Where are the protests against Netanyahu?

Where is the public? Where are the protesters? After such a harsh indictment, why is no one camping out in a 24-hour protest? Where is Blue and White?

The protest in support of Prime Minister Benjamin Netanyahu in Tel Aviv on Tuesday.  (photo credit: AVSHALOM SASSONI)
The protest in support of Prime Minister Benjamin Netanyahu in Tel Aviv on Tuesday.
(photo credit: AVSHALOM SASSONI)
On August 21, 2006, just a few days after a ceasefire had gone into effect ending the Second Lebanon War between Israel and Hezbollah, a group of IDF reservists marched to Jerusalem and set up a tent opposite the Prime Minister’s Office.
The march started with about 100 people who walked from the Castel – the scene of a fierce battle during the 1948 War of Independence – to the Rose Garden across from the PMO. From there it grew. The protesters, mostly reservists who had fought in Lebanon and returned home frustrated with the indecision they encountered on the battlefield, refused to move until something changed.
They were soon joined by thousands of Israelis furious over the stories they had heard from those who came back from combat.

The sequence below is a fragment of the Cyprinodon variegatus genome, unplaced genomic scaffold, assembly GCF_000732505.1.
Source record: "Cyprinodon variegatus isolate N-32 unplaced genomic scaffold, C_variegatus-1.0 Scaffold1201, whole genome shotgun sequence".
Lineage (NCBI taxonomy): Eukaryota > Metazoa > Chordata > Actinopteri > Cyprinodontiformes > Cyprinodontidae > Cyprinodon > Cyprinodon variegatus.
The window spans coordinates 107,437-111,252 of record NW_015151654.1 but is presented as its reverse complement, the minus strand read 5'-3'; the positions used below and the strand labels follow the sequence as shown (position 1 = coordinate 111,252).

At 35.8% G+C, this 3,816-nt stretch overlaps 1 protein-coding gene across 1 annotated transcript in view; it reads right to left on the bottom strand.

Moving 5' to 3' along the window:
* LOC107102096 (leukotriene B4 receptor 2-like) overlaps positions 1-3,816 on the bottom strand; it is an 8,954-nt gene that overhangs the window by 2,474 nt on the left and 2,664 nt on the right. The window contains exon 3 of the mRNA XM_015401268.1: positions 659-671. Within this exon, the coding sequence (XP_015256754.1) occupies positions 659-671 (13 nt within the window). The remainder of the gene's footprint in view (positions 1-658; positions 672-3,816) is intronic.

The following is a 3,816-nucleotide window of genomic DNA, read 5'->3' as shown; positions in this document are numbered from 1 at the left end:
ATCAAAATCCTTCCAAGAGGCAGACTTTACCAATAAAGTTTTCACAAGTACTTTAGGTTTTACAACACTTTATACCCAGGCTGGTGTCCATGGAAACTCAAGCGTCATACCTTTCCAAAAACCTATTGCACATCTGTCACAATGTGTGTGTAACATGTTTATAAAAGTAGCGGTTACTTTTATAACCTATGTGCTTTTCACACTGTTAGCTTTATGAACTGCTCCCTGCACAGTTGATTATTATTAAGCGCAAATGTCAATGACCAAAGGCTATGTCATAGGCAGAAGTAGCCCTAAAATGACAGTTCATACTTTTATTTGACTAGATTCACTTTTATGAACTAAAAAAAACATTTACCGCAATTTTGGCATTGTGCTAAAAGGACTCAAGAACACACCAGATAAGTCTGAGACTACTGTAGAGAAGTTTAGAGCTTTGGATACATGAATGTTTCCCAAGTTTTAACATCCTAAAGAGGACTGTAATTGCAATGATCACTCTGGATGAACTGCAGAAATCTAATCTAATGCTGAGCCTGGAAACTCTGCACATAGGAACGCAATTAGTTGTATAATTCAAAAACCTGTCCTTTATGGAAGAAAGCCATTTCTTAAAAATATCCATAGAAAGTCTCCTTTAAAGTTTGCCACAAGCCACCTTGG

For weeks they sat there, demanding that the government establish an official commission of inquiry into the failures of the war. Only after the state-appointed Winograd Committee began holding hearings in mid-September did the protest start to scatter.
But that was only their first success. By January, Dan Halutz, the IDF chief of staff during the war, would step down, and by June, defense minister Amir Peretz would be replaced.
Prime minister Ehud Olmert would hold on for two more years, but eventually he, too, would be toppled, a combination of Winograd’s harsh findings and the police investigations against him.
At the time, Benjamin Netanyahu was head of the opposition. His chief of staff was a young 34-year-old hi-tech entrepreneur who a year earlier had sold off his first company and made millions. His name was Naftali Bennett. Both men identified the protests as a political opportunity, and helped where they could behind the scenes and in the shadows. This included making some connections, bringing public relation specialists and advisers to the protests, and helping the leaders craft their messaging. Very few people knew of their involvement.
I mention this because it is a far cry from what is happening now after the official indictment of Netanyahu on charges of bribery, fraud and breach of trust last Thursday. Since then, it is as if there is no public outcry. People are barely taking to the streets and even if they do it is for an hour or so. No one is pitching a tent, like in 2006, across from Netanyahu’s office.